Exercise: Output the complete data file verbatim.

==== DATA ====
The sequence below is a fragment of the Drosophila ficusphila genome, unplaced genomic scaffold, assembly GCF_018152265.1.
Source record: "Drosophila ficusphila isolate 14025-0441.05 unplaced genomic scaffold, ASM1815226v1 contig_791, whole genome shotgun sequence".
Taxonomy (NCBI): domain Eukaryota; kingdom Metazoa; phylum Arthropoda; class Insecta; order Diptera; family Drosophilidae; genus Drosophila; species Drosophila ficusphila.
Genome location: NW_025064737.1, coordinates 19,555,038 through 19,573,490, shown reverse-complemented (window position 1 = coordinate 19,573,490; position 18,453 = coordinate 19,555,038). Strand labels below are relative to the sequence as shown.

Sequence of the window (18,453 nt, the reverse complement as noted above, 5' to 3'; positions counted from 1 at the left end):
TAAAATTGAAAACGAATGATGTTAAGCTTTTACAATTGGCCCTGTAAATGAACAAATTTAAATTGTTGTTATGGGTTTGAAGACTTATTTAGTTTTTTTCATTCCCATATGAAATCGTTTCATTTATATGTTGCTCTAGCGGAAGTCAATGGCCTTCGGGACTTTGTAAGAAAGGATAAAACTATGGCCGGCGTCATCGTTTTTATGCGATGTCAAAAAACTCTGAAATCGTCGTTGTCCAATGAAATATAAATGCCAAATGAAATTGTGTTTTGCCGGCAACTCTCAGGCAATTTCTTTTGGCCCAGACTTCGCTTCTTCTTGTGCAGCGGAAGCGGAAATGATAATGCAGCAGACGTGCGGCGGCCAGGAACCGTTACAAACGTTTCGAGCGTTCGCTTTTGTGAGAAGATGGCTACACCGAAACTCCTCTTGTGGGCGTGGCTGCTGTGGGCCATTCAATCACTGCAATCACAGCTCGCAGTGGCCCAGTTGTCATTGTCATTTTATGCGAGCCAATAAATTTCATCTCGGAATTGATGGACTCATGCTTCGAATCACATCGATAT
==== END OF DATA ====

The sequence below is a fragment of the Drosophila ficusphila genome, unplaced genomic scaffold, assembly GCF_018152265.1.
Source record: "Drosophila ficusphila isolate 14025-0441.05 unplaced genomic scaffold, ASM1815226v1 contig_791, whole genome shotgun sequence".
Taxonomy (NCBI): domain Eukaryota; kingdom Metazoa; phylum Arthropoda; class Insecta; order Diptera; family Drosophilidae; genus Drosophila; species Drosophila ficusphila.
Genome location: NW_025064737.1, coordinates 19,555,038 through 19,573,490, shown reverse-complemented (window position 1 = coordinate 19,573,490; position 18,453 = coordinate 19,555,038). Strand labels below are relative to the sequence as shown.

Sequence of the window (18,453 nt, the reverse complement as noted above, 5' to 3'; positions counted from 1 at the left end):
TAAAATTGAAAACGAATGATGTTAAGCTTTTACAATTGGCCCTGTAAATGAACAAATTTAAATTGTTGTTATGGGTTTGAAGACTTATTTAGTTTTTTTCATTCCCATATGAAATCGTTTCATTTATATGTTGCTCTAGCGGAAGTCAATGGCCTTCGGGACTTTGTAAGAAAGGATAAAACTATGGCCGGCGTCATCGTTTTTATGCGATGTCAAAAAACTCTGAAATCGTCGTTGTCCAATGAAATATAAATGCCAAATGAAATTGTGTTTTGCCGGCAACTCTCAGGCAATTTCTTTTGGCCCAGACTTCGCTTCTTCTTGTGCAGCGGAAGCGGAAATGATAATGCAGCAGACGTGCGGCGGCCAGGAACCGTTACAAACGTTTCGAGCGTTCGCTTTTGTGAGAAGATGGCTACACCGAAACTCCTCTTGTGGGCGTGGCTGCTGTGGGCCATTCAATCACTGCAATCACAGCTCGCAGTGGCCCAGTTGTCATTGTCATTTTATGCGAGCCAATAAATTTCATCTCGGAATTGATGGACTCATGCTTCGAATCACATCGATAT